The Boeing Co. is seeking a state grant to help transform a vacant industrial building at its Ridley Park manufacturing plant into a massive aircraft-modification workshop, saying the site may be overlooked for a lucrative, job-sustaining military contract if the facility isn’t constructed there.
The Chicago-based aerospace firm is seeking $30 million in state redevelopment funds for the $64.9 million project at the Boeing Philadelphia complex in Delaware County, where it produces V-22 Osprey and CH-47 Chinook military aircraft, according to a grant application provided to the Inquirer.
The renovated facility would be used to standardize V-22s that were manufactured with different features and specifications in separate production runs, according to the Redevelopment Assistance Capital Program grant application.
Boeing is working with the U.S. Marine Corps “to increase the reliability and reduce the number of configurations of the V-22 Osprey,” the company wrote in the application. “Multiple configurations are negatively impacting our USMC customer’s ability to carry out missions.”
Boeing’s proposal for the Ridley plant comes as production of the Osprey, which has been criticized over its cost and other issues, begins to taper, with orders for the aircraft winding down, said Richard Aboulafia, vice president for analysis at the Teal Group aerospace consultancy.
As of the end of 2015, 320 Osprey units had been produced, with no more expected to be built beyond the 169 scheduled for completion through 2025, according to a Teal report.
Boeing’s Ridley proposal “signals that the V-22 is transitioning from heavy production and toward maintenance and sustainment,” Aboulafia said.
The V-22 was developed by Boeing and Fort Worth, Texas-based Bell Helicopter, a unit of Textron Inc., and first deployed in 2007 in Iraq, according to the Teal report. Its “tiltrotor” design allows it to take off and land vertically, like a conventional helicopter, but to fly like a turboprop airplane once aloft.
A fiscal 2014 procurement request by the U.S. government pegged the V-22’s cost at $72.4 million apiece, Teal said.
Boeing’s current proposal for the Ridley Park plant involves renovating what is now 230,000 square feet of unused factory space, according to its grant application.
It comes as an apparent response to an August solicitation for the modification of about 255 aircraft from two separate production runs “to a common configuration” by the Naval Air Systems Command, which manages the V-22 program.
Building the new modification facility would “generate significant economic employment over the next 10-20 years,” retaining or sustaining about 450 jobs, Boeing said in the state grant application.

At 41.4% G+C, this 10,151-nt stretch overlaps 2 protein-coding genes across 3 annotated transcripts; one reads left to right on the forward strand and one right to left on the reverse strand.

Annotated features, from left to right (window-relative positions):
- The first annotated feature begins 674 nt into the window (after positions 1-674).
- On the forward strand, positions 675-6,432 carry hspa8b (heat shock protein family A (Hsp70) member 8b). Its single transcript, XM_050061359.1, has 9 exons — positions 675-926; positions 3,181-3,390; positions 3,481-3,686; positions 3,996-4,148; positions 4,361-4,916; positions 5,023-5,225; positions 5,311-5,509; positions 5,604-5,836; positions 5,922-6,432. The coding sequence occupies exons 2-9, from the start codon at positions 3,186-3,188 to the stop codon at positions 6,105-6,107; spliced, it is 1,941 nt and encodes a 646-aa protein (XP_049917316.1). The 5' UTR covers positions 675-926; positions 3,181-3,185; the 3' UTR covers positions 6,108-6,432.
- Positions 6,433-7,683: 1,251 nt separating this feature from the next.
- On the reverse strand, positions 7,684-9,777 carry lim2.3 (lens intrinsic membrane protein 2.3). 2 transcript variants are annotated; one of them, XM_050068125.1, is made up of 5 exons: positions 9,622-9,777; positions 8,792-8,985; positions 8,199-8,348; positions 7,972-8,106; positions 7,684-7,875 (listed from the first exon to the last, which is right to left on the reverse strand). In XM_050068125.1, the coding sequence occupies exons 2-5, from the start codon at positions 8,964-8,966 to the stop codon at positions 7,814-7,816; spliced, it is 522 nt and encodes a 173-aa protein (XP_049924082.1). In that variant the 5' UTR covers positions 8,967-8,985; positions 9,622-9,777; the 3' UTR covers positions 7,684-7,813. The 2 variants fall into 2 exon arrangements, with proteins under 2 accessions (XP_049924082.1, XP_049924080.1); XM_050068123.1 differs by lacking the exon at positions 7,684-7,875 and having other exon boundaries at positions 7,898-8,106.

“The expected employment and economic impact will only be realized if the proposed manufacturing facility receives the necessary upgrades and improvements” to satisfy the military’s needs, Boeing wrote. Otherwise, “the program and associated jobs could be lost to our joint venture partner, Bell Helicopter in Texas.”
Bell spokeswoman Ashley Moore did not respond to an email.
Mike Tolassi, who represents about 1,400 of the Ridley Park complex’s roughly 4,000 workers as president of United Aerospace Workers Local 1069, said he is hoping the expansion will end the recurring job cuts at the facility.
About 400 represented workers have left the complex through layoffs or buyouts since late 2015, with more cuts expected next month, Tolassi said.
He blamed the reductions on shrinking orders for both Osprey and Chinook aircraft, as well as the transfer of some job functions to other plants.
“Right now, we’re keeping our fingers crossed that we get potential new work so we can bring back our laid-off brothers and sisters and hire new people into the facility,” Tolassi said.
Boeing spokeswoman Cindy Anderson declined to share additional details about the expansion plan.
“As we recently did for our Chinook helicopter program, we are evaluating a series of modifications we can make to our Boeing Philadelphia facility in order to boost efficiency of our V-22 program and help sustain jobs,” she said in an email.
The company invested $130 million into a renovated CH-47 Chinook manufacturing facility that opened in 2011, according to a news release at the time.
The Ridley complex generates $135 million in annual economic impact for the state, according to the grant application.